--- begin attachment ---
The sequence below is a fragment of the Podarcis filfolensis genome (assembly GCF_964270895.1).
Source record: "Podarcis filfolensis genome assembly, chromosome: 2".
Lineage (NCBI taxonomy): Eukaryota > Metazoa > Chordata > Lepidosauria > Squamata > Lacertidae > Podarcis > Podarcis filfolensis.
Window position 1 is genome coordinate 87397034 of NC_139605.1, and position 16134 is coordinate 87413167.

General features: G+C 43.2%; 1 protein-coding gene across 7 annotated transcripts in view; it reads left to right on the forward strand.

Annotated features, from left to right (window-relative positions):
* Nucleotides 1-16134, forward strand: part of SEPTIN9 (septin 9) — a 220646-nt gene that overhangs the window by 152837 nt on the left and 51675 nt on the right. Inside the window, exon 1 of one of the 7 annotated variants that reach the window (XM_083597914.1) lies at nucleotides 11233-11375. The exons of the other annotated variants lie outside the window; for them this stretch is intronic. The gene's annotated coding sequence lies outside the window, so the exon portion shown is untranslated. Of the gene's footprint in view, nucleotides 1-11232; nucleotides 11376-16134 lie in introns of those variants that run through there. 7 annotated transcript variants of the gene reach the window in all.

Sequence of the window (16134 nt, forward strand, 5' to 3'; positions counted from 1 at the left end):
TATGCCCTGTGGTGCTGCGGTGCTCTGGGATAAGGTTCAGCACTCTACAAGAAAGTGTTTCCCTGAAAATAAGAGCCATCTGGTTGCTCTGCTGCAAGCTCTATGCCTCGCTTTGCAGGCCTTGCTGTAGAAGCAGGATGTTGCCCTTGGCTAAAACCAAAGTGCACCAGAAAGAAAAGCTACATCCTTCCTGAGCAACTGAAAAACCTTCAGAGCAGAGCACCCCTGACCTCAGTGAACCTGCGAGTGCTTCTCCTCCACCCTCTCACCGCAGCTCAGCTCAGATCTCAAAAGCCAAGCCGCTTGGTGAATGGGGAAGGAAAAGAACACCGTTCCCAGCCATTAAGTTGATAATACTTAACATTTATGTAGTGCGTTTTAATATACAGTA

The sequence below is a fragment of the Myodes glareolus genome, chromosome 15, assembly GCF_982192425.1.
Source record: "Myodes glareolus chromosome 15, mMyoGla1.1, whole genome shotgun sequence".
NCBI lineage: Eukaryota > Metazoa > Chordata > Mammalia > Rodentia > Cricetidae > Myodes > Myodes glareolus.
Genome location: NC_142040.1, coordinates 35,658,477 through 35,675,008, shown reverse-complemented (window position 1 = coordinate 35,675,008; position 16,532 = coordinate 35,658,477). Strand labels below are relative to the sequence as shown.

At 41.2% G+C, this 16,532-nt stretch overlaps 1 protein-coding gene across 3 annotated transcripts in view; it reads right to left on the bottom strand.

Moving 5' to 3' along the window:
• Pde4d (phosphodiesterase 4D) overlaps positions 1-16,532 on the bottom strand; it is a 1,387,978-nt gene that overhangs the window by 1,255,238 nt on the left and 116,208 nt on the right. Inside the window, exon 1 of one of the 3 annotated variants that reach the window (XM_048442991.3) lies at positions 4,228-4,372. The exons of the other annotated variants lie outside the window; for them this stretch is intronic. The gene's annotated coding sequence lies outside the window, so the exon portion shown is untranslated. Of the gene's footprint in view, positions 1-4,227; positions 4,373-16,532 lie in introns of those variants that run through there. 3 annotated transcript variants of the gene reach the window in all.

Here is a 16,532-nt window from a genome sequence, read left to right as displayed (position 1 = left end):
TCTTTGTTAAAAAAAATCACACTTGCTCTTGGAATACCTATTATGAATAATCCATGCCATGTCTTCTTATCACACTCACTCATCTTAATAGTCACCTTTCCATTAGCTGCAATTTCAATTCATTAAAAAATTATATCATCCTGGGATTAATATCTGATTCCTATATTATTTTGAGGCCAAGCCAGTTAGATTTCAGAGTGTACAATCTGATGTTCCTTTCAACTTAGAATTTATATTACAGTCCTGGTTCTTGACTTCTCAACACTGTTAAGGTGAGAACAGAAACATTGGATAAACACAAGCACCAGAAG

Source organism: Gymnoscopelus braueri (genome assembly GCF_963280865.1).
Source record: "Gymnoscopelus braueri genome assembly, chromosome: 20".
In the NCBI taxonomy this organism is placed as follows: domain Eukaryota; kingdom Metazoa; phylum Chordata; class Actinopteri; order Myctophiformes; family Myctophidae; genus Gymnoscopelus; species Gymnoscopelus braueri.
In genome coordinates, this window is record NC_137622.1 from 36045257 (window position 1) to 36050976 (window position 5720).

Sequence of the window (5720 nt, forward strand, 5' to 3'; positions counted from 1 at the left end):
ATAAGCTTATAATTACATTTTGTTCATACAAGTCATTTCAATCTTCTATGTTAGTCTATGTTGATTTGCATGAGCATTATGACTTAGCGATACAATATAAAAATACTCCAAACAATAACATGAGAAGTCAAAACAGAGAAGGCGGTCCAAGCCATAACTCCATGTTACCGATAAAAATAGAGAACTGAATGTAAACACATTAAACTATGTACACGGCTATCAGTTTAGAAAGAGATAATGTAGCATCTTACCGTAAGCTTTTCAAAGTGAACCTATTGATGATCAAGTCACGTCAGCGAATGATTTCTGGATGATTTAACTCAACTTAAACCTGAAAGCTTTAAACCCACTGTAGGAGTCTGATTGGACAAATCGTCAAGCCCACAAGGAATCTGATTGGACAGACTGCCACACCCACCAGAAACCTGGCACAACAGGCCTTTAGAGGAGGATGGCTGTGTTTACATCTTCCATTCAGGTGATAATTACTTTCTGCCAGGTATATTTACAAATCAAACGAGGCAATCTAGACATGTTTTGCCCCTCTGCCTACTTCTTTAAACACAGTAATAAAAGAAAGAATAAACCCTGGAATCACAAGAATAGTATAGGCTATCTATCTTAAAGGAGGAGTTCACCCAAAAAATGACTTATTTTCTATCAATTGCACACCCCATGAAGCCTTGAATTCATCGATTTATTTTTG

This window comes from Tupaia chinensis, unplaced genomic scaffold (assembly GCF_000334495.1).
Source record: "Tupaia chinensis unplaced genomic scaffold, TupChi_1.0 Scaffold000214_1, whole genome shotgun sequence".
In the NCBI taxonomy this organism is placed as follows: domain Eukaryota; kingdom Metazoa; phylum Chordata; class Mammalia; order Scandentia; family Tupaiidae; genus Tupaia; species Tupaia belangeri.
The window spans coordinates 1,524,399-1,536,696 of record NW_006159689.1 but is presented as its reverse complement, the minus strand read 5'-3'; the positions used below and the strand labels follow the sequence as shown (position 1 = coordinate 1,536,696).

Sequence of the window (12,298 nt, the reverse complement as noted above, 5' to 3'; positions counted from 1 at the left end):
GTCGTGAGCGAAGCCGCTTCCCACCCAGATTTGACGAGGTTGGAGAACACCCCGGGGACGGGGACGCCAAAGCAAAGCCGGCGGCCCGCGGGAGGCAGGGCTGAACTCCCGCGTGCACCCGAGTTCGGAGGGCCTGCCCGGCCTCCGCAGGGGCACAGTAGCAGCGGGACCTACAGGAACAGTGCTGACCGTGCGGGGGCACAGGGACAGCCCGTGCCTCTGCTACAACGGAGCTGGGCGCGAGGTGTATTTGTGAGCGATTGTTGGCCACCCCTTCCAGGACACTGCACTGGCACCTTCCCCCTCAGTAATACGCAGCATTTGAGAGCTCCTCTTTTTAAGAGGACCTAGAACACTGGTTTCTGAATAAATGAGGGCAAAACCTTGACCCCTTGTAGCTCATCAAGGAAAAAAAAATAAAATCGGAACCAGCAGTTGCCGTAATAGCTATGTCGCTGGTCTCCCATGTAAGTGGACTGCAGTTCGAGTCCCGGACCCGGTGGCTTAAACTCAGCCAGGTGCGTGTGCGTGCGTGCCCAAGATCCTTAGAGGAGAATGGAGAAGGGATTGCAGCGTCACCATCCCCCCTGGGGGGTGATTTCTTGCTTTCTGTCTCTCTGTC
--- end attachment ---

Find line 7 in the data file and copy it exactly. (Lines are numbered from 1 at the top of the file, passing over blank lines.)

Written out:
* Nucleotides 1-16134, forward strand: part of SEPTIN9 (septin 9) — a 220646-nt gene that overhangs the window by 152837 nt on the left and 51675 nt on the right. Inside the window, exon 1 of one of the 7 annotated variants that reach the window (XM_083597914.1) lies at nucleotides 11233-11375. The exons of the other annotated variants lie outside the window; for them this stretch is intronic. The gene's annotated coding sequence lies outside the window, so the exon portion shown is untranslated. Of the gene's footprint in view, nucleotides 1-11232; nucleotides 11376-16134 lie in introns of those variants that run through there. 7 annotated transcript variants of the gene reach the window in all.